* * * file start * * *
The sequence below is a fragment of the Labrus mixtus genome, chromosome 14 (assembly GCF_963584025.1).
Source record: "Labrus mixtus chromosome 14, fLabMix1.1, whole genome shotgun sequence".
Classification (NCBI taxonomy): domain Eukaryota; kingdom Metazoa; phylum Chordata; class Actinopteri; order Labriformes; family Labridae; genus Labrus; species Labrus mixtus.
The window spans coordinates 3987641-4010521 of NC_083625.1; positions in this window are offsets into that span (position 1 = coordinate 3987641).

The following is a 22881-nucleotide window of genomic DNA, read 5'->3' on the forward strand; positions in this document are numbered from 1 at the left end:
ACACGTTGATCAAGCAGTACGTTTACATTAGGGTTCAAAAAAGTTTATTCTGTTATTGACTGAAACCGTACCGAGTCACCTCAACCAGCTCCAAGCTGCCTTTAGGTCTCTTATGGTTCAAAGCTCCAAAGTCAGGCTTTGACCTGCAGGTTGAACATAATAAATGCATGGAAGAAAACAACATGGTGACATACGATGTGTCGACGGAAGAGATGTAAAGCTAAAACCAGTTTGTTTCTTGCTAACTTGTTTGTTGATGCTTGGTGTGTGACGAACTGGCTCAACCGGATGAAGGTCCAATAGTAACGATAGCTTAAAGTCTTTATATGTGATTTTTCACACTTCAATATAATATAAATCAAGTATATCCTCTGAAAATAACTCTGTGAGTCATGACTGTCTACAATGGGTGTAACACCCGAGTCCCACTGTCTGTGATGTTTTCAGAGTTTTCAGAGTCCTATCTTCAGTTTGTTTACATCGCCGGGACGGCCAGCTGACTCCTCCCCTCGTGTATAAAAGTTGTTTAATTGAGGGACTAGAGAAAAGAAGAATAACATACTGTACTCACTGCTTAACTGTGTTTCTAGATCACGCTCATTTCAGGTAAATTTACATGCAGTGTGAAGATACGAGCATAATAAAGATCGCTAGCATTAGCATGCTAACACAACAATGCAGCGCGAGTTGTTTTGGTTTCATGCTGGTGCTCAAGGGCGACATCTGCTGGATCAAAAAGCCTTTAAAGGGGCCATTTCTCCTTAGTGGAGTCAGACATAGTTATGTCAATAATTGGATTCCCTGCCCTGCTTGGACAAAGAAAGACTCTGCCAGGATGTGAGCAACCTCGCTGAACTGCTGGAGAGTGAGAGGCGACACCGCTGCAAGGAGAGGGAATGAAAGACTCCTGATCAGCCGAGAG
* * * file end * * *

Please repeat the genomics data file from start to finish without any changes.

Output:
The sequence below is a fragment of the Labrus mixtus genome, chromosome 14 (assembly GCF_963584025.1).
Source record: "Labrus mixtus chromosome 14, fLabMix1.1, whole genome shotgun sequence".
Classification (NCBI taxonomy): domain Eukaryota; kingdom Metazoa; phylum Chordata; class Actinopteri; order Labriformes; family Labridae; genus Labrus; species Labrus mixtus.
The window spans coordinates 3987641-4010521 of NC_083625.1; positions in this window are offsets into that span (position 1 = coordinate 3987641).

The following is a 22881-nucleotide window of genomic DNA, read 5'->3' on the forward strand; positions in this document are numbered from 1 at the left end:
ACACGTTGATCAAGCAGTACGTTTACATTAGGGTTCAAAAAAGTTTATTCTGTTATTGACTGAAACCGTACCGAGTCACCTCAACCAGCTCCAAGCTGCCTTTAGGTCTCTTATGGTTCAAAGCTCCAAAGTCAGGCTTTGACCTGCAGGTTGAACATAATAAATGCATGGAAGAAAACAACATGGTGACATACGATGTGTCGACGGAAGAGATGTAAAGCTAAAACCAGTTTGTTTCTTGCTAACTTGTTTGTTGATGCTTGGTGTGTGACGAACTGGCTCAACCGGATGAAGGTCCAATAGTAACGATAGCTTAAAGTCTTTATATGTGATTTTTCACACTTCAATATAATATAAATCAAGTATATCCTCTGAAAATAACTCTGTGAGTCATGACTGTCTACAATGGGTGTAACACCCGAGTCCCACTGTCTGTGATGTTTTCAGAGTTTTCAGAGTCCTATCTTCAGTTTGTTTACATCGCCGGGACGGCCAGCTGACTCCTCCCCTCGTGTATAAAAGTTGTTTAATTGAGGGACTAGAGAAAAGAAGAATAACATACTGTACTCACTGCTTAACTGTGTTTCTAGATCACGCTCATTTCAGGTAAATTTACATGCAGTGTGAAGATACGAGCATAATAAAGATCGCTAGCATTAGCATGCTAACACAACAATGCAGCGCGAGTTGTTTTGGTTTCATGCTGGTGCTCAAGGGCGACATCTGCTGGATCAAAAAGCCTTTAAAGGGGCCATTTCTCCTTAGTGGAGTCAGACATAGTTATGTCAATAATTGGATTCCCTGCCCTGCTTGGACAAAGAAAGACTCTGCCAGGATGTGAGCAACCTCGCTGAACTGCTGGAGAGTGAGAGGCGACACCGCTGCAAGGAGAGGGAATGAAAGACTCCTGATCAGCCGAGAG